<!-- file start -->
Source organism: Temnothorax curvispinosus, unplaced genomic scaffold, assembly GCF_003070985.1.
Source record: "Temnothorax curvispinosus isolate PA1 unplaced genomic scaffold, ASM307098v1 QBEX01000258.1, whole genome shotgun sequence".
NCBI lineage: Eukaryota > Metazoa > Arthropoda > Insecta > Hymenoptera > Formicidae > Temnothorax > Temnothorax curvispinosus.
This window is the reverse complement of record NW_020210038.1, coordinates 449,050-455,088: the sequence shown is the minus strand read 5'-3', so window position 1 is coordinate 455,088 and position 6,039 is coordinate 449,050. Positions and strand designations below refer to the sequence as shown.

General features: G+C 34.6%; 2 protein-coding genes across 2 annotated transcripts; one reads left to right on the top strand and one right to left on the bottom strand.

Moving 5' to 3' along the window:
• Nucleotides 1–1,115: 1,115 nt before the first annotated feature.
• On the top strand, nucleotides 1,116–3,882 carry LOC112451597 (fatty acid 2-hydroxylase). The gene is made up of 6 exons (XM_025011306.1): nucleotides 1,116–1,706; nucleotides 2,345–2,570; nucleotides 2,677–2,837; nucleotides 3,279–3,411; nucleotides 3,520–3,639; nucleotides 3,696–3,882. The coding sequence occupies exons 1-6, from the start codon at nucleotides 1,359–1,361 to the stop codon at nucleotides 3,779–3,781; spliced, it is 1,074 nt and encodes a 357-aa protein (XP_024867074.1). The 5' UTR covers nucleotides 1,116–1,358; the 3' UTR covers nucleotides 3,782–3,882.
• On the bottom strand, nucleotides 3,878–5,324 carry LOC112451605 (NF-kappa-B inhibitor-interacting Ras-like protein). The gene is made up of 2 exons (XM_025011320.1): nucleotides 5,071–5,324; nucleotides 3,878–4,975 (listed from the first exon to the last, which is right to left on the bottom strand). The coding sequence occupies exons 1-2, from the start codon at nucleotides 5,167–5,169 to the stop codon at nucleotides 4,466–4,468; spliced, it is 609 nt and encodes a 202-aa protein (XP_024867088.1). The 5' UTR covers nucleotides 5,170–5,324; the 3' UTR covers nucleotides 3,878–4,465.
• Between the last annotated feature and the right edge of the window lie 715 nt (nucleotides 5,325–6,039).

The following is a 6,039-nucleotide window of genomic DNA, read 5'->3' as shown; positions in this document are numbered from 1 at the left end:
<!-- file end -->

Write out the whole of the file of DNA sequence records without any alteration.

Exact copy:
Source organism: Temnothorax curvispinosus, unplaced genomic scaffold, assembly GCF_003070985.1.
Source record: "Temnothorax curvispinosus isolate PA1 unplaced genomic scaffold, ASM307098v1 QBEX01000258.1, whole genome shotgun sequence".
NCBI lineage: Eukaryota > Metazoa > Arthropoda > Insecta > Hymenoptera > Formicidae > Temnothorax > Temnothorax curvispinosus.
This window is the reverse complement of record NW_020210038.1, coordinates 449,050-455,088: the sequence shown is the minus strand read 5'-3', so window position 1 is coordinate 455,088 and position 6,039 is coordinate 449,050. Positions and strand designations below refer to the sequence as shown.

General features: G+C 34.6%; 2 protein-coding genes across 2 annotated transcripts; one reads left to right on the top strand and one right to left on the bottom strand.

Moving 5' to 3' along the window:
• Nucleotides 1–1,115: 1,115 nt before the first annotated feature.
• On the top strand, nucleotides 1,116–3,882 carry LOC112451597 (fatty acid 2-hydroxylase). The gene is made up of 6 exons (XM_025011306.1): nucleotides 1,116–1,706; nucleotides 2,345–2,570; nucleotides 2,677–2,837; nucleotides 3,279–3,411; nucleotides 3,520–3,639; nucleotides 3,696–3,882. The coding sequence occupies exons 1-6, from the start codon at nucleotides 1,359–1,361 to the stop codon at nucleotides 3,779–3,781; spliced, it is 1,074 nt and encodes a 357-aa protein (XP_024867074.1). The 5' UTR covers nucleotides 1,116–1,358; the 3' UTR covers nucleotides 3,782–3,882.
• On the bottom strand, nucleotides 3,878–5,324 carry LOC112451605 (NF-kappa-B inhibitor-interacting Ras-like protein). The gene is made up of 2 exons (XM_025011320.1): nucleotides 5,071–5,324; nucleotides 3,878–4,975 (listed from the first exon to the last, which is right to left on the bottom strand). The coding sequence occupies exons 1-2, from the start codon at nucleotides 5,167–5,169 to the stop codon at nucleotides 4,466–4,468; spliced, it is 609 nt and encodes a 202-aa protein (XP_024867088.1). The 5' UTR covers nucleotides 5,170–5,324; the 3' UTR covers nucleotides 3,878–4,465.
• Between the last annotated feature and the right edge of the window lie 715 nt (nucleotides 5,325–6,039).

The following is a 6,039-nucleotide window of genomic DNA, read 5'->3' as shown; positions in this document are numbered from 1 at the left end: